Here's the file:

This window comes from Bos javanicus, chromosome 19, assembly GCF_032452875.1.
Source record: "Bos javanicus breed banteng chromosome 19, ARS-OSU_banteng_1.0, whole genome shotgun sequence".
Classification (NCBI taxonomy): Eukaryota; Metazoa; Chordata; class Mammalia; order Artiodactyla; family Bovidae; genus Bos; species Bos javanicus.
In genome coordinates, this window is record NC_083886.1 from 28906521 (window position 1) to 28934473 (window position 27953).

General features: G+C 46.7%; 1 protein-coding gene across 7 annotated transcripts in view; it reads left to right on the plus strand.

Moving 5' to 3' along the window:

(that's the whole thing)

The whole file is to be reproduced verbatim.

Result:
This window comes from Bos javanicus, chromosome 19, assembly GCF_032452875.1.
Source record: "Bos javanicus breed banteng chromosome 19, ARS-OSU_banteng_1.0, whole genome shotgun sequence".
Classification (NCBI taxonomy): Eukaryota; Metazoa; Chordata; class Mammalia; order Artiodactyla; family Bovidae; genus Bos; species Bos javanicus.
In genome coordinates, this window is record NC_083886.1 from 28906521 (window position 1) to 28934473 (window position 27953).

General features: G+C 46.7%; 1 protein-coding gene across 7 annotated transcripts in view; it reads left to right on the plus strand.

Moving 5' to 3' along the window: